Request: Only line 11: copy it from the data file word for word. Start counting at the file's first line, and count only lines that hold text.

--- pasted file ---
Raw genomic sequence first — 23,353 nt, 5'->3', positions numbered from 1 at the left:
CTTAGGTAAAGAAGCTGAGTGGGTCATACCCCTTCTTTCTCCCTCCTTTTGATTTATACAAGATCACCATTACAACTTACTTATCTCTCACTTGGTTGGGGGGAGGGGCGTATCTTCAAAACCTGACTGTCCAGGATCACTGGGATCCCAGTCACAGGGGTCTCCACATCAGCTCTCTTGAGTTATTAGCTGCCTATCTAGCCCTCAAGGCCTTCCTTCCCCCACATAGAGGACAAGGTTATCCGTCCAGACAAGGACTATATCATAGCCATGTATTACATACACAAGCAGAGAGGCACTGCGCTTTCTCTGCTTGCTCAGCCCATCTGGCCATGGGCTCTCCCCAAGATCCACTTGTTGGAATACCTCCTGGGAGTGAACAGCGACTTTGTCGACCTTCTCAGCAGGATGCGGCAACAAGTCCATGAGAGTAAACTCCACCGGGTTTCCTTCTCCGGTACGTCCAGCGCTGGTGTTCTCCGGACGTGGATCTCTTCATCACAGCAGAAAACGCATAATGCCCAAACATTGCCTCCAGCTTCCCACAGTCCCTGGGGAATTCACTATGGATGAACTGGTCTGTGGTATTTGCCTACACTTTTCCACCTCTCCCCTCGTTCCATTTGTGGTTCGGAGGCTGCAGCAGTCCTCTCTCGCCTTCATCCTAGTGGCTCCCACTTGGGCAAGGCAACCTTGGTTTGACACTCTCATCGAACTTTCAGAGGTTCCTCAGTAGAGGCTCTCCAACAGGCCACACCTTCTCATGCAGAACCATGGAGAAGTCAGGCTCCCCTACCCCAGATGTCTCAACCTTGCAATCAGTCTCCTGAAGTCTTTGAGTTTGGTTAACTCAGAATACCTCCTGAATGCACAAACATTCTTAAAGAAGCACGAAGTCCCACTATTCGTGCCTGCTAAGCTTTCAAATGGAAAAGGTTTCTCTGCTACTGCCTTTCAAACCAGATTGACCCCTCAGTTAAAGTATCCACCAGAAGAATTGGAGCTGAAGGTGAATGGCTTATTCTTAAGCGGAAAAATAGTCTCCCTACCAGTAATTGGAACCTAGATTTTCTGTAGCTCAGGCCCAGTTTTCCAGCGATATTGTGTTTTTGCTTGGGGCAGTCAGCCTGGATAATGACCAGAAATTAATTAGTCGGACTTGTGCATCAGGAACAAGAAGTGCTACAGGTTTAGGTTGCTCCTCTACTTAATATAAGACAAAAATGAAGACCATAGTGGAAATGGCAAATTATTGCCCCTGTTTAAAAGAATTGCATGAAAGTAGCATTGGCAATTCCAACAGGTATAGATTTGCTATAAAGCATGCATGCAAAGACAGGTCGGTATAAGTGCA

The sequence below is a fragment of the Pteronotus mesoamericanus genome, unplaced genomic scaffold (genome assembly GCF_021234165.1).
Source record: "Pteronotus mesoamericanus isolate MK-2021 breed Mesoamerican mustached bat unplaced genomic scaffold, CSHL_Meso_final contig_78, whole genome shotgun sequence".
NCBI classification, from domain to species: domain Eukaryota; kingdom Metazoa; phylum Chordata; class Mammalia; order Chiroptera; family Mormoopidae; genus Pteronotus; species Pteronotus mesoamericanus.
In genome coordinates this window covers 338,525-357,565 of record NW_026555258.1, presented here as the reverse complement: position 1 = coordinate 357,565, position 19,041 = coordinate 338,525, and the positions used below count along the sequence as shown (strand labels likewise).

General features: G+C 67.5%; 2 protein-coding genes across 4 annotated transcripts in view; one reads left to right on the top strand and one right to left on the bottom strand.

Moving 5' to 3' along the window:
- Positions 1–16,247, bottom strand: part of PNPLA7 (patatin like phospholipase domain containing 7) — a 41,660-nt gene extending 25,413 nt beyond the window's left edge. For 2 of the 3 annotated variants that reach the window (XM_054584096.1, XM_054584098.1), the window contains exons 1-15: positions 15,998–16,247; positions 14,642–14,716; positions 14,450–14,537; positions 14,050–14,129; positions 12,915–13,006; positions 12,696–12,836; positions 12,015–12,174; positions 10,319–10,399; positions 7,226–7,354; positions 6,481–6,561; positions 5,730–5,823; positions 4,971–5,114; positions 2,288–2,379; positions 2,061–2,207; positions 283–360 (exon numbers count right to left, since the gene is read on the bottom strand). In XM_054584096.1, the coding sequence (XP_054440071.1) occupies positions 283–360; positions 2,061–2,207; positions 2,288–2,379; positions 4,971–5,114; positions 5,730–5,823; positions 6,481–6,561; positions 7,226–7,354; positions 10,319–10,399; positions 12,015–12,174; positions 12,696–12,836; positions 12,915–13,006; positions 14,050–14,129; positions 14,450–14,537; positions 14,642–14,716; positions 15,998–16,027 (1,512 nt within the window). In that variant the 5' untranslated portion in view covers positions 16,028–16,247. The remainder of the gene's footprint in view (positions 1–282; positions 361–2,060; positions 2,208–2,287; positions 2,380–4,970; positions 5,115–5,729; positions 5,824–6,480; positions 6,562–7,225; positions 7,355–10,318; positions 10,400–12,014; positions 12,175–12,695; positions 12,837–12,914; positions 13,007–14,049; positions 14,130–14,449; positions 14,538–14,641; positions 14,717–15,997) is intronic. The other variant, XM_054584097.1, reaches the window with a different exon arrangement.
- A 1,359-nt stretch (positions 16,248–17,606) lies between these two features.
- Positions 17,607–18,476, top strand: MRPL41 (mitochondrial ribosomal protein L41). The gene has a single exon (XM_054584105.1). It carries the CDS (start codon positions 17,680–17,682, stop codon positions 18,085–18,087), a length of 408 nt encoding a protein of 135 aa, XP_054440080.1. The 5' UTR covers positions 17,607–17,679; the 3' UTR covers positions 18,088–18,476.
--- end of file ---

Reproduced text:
- Positions 17,607–18,476, top strand: MRPL41 (mitochondrial ribosomal protein L41). The gene has a single exon (XM_054584105.1). It carries the CDS (start codon positions 17,680–17,682, stop codon positions 18,085–18,087), a length of 408 nt encoding a protein of 135 aa, XP_054440080.1. The 5' UTR covers positions 17,607–17,679; the 3' UTR covers positions 18,088–18,476.